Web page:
At the time, as an old Gothic-cathedral nut and curious about other Princetonians’ take on the situation, I went out of my way to provoke comments from friends, acquaintances, visitors; I wrote notes to alumni listservs, I goaded faculty, I prodded to find whether people were ill at ease with such an expenditure on a religious edifice by a now multicultured, multifaithed 21st-century Internet-based University. Honest to Hibben, I never unearthed one complaint. There seems, in the subconscious value system of Princeton, an understanding of the spirituality of the Chapel, however a given individual might perceive it, and its inherent value to the community. In such an egotists’ paradise, that’s a small miracle in itself.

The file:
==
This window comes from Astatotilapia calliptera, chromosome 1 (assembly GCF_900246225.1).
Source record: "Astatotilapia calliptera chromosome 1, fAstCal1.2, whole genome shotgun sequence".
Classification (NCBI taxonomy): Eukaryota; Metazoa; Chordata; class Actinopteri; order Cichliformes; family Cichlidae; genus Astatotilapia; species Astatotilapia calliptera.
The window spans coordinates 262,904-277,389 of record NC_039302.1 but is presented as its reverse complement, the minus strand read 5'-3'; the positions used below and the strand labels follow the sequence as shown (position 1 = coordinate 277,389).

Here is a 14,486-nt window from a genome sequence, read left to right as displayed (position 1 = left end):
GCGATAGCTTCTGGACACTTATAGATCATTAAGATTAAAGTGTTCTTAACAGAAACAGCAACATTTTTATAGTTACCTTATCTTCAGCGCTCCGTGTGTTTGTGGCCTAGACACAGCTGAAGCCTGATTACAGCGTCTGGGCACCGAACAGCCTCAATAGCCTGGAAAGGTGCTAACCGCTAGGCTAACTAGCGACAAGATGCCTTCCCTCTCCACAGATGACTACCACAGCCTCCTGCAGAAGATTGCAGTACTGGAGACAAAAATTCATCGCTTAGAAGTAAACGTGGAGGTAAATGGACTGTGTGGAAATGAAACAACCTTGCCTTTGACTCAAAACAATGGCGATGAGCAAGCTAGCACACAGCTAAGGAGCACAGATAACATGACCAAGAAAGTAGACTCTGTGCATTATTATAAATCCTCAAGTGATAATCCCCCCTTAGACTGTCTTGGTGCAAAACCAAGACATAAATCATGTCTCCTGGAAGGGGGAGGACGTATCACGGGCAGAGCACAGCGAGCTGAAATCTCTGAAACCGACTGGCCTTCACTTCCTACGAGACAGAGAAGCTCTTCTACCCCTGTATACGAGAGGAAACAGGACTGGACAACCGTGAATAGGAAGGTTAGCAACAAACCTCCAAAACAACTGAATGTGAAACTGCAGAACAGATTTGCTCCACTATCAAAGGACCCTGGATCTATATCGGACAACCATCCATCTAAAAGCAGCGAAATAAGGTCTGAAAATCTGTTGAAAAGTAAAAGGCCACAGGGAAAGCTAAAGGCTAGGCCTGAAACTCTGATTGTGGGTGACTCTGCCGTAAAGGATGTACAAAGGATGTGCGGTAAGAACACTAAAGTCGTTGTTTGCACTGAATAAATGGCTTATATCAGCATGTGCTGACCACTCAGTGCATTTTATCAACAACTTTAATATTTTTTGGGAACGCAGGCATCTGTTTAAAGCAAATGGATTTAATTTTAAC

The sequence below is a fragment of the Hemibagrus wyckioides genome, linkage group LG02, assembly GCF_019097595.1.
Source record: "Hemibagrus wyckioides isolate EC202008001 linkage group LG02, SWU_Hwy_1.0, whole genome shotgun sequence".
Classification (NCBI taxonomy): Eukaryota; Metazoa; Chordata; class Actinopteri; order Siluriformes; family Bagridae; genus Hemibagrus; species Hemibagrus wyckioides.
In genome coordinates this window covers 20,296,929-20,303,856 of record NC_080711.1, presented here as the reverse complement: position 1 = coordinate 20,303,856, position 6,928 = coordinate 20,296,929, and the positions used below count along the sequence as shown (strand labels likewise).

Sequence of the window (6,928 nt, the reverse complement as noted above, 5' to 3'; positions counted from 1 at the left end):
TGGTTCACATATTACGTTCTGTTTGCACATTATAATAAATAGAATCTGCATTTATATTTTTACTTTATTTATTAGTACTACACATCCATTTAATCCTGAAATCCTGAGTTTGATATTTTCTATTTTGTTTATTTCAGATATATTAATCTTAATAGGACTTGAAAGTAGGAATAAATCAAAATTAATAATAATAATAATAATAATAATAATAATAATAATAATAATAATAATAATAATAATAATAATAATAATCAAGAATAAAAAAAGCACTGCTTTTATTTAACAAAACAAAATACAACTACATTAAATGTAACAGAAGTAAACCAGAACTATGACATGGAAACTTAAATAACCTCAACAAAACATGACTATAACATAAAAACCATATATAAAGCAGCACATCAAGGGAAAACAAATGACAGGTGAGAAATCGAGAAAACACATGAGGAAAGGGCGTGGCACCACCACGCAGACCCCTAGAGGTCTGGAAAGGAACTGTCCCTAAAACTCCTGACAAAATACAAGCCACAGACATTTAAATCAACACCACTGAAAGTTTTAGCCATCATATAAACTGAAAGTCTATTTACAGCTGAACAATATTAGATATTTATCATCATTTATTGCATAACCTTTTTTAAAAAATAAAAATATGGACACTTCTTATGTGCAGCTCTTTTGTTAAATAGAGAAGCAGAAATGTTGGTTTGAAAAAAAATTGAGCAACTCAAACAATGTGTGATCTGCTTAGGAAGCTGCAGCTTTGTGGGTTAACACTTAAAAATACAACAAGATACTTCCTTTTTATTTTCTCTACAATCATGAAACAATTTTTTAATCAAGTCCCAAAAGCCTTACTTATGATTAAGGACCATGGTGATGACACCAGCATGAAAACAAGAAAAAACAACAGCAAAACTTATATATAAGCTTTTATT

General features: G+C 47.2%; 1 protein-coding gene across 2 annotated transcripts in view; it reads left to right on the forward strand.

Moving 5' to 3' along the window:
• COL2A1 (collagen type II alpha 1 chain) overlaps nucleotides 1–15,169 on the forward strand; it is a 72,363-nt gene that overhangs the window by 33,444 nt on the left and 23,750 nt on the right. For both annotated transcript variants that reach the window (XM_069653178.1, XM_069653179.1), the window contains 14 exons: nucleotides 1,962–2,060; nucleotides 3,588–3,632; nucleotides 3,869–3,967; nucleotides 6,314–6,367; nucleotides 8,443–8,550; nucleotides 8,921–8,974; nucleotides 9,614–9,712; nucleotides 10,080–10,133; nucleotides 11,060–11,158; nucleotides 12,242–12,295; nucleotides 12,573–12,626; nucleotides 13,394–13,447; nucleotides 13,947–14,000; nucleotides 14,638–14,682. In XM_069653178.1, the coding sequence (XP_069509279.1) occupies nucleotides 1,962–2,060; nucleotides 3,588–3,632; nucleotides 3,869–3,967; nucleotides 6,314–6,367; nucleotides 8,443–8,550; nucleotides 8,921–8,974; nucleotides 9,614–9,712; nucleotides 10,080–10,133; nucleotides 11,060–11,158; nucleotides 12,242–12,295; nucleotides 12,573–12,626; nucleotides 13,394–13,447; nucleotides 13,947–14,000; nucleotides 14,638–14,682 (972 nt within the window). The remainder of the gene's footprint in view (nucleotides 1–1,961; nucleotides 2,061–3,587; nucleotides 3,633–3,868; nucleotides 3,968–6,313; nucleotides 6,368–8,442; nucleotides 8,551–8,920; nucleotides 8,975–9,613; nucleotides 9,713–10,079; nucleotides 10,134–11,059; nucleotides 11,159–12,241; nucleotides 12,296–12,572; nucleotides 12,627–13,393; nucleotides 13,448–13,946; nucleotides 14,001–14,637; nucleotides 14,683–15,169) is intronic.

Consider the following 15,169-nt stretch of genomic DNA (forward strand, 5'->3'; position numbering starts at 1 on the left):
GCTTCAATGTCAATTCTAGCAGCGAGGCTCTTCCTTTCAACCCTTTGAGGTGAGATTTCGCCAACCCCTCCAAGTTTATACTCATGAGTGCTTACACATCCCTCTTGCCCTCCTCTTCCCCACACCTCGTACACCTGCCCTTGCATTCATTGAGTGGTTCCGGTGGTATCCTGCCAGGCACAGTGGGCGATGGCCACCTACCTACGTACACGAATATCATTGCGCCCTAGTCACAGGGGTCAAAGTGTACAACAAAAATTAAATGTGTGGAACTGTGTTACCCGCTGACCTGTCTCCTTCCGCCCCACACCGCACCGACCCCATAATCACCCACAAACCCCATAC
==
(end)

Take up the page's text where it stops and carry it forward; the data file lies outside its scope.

VIRTUAL NOTE: The very talented and generous Matthew Milliner GS has created a new history Web site for the Chapel — — detailing a great deal of its back story, symbology, and philosophy. With many illustrations and precise citations of all the prior fine works about the Chapel, it is a treasure trove, and also a starting point for your own tour; it has a printable pdf guide and a series of self-paced MP-3 audio files for your touring and gesticulating pleasure. Be sure to bring your binoculars!